(FAst Synthesizer Association) extension.
I.2 MVNA-8-350 evolutionAvailable from November 1994, a dual channel
receiver introduced the possibility to detect two signals at the same time, and,
from April 1995, a complete 4-S parameter circuit characterization without
dismounting the DUT is available. From June 1996, the receiver response time was
reduced by a factor of 20, allowing broad frequency sweeps in a few seconds. In
November 1996, AB Millimetre introduced a new capability of MVNA which allows the
system to work with a single pair of millimeter heads at two different
frequencies at the same time. Such a set-up is particularly useful in time
critical applications. For example, in experiments in high magnetic fields dual
frequency measurements and more reliable (by comparison) acquisition saves
precious experimental time and provides more data. In December 1996 the Company
developed the capability of the system which allows to attach external microwave
and submillimeter sources to the MVNA (therefore, also to detect their signal
with vector capability) without need for an external stabilization.
This is called FESA extension (Free External Source Association). In June
1997, the association with Gunn diode oscillators feeding multi-harmonic
multipliers was extended to widely tunable Gunns. In such a configuration the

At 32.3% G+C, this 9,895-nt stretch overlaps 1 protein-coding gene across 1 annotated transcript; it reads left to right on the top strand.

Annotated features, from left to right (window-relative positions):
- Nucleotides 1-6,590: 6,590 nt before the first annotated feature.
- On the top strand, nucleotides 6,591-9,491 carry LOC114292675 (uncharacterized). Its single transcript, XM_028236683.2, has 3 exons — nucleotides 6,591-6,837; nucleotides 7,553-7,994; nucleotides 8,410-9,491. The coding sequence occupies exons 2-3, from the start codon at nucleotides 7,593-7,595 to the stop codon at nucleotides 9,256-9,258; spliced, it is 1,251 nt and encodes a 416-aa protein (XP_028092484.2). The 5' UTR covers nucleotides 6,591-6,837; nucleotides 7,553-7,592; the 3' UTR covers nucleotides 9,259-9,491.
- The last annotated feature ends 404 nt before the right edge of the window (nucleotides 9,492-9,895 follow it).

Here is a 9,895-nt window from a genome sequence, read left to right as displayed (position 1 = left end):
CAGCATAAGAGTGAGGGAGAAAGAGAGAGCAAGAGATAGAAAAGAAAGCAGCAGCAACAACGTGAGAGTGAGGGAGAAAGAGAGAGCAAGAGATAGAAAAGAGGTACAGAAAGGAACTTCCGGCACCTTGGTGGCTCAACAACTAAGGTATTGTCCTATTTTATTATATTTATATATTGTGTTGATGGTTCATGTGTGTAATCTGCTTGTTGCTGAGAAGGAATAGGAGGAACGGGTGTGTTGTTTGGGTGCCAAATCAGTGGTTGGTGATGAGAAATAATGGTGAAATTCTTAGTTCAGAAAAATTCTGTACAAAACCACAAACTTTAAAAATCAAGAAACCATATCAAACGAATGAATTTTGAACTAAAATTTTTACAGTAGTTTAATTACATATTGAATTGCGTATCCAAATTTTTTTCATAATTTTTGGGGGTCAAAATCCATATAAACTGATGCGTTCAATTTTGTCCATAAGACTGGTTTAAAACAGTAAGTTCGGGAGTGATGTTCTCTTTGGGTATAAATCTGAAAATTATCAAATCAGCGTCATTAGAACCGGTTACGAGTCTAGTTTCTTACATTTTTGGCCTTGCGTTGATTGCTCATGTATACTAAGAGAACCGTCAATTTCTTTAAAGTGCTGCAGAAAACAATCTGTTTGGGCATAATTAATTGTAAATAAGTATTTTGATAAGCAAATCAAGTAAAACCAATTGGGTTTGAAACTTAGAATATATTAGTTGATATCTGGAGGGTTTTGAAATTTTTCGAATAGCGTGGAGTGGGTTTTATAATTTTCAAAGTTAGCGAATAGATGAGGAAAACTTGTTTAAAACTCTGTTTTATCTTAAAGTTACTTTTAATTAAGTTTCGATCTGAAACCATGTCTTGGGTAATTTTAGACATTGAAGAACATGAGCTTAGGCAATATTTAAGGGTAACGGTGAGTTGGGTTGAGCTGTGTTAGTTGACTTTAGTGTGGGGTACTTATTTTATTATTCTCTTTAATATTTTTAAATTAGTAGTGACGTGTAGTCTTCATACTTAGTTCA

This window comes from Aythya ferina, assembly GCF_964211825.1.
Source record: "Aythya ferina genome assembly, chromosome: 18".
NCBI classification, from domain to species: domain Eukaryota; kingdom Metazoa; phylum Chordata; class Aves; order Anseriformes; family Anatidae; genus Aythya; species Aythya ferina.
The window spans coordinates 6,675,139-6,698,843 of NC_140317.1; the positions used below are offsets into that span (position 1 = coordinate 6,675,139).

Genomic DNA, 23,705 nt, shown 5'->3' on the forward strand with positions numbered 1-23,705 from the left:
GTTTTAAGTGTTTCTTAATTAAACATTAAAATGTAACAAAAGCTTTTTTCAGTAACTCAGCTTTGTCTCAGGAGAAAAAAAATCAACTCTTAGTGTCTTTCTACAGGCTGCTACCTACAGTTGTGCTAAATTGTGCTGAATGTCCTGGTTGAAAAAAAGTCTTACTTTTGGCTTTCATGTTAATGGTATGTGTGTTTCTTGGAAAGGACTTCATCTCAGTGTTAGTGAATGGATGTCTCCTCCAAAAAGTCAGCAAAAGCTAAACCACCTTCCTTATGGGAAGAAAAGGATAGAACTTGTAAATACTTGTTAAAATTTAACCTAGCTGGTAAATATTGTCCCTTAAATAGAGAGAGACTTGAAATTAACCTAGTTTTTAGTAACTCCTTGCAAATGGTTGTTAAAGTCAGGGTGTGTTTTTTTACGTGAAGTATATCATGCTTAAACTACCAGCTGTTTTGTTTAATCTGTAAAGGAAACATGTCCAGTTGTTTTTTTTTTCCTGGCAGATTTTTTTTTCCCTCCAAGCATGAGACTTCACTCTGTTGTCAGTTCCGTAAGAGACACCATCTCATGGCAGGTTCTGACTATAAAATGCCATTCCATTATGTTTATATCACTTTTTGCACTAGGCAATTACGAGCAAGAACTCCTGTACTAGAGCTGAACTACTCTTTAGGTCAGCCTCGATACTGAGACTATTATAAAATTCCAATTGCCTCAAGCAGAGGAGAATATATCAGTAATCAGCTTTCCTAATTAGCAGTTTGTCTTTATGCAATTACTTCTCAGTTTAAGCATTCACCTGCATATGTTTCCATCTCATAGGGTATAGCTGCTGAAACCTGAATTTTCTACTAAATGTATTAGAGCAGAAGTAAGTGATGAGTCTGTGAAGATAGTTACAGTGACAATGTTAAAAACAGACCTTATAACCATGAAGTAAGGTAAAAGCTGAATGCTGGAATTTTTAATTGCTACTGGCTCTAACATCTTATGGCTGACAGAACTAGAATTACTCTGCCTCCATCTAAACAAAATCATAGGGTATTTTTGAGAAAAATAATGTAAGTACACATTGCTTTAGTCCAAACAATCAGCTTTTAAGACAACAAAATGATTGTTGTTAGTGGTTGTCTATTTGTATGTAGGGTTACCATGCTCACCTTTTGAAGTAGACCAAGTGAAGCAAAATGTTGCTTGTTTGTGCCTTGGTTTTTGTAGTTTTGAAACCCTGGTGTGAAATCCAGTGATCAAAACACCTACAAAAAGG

high frequency domain (above 140 GHz) can be continuously covered with a minimum
of extensions: a single extension ESA-1-FC (FC is for Full Coverage) to ca 600 GHz,
the extensions ESA-1-FC and ESA-2-FC to ca 1000 GHz. Our extensions, ESA-1 (for the source)
and ESA-2 (for the detector) use, as local oscillators, similar Gunns, tuned to
very close frequencies. In July 2000, AB Millimetre has developed a new
capability, which allows one to attach our ESA-2 extension into the detection
system based on the frequency multiplication chain that the customer may already
have. In that multiplication chain, the Gunn oscillator frequency can be
different from the Gunn frequency of our ESA-2 extension. Due to the improved
efficiency of existing, and yet to come, state-of-the-art multiplication chains,
the upper frequency limit of our MVNA could be pushed up to ca. 2 THz. In
September 2000, the Company has developed the possibility to detect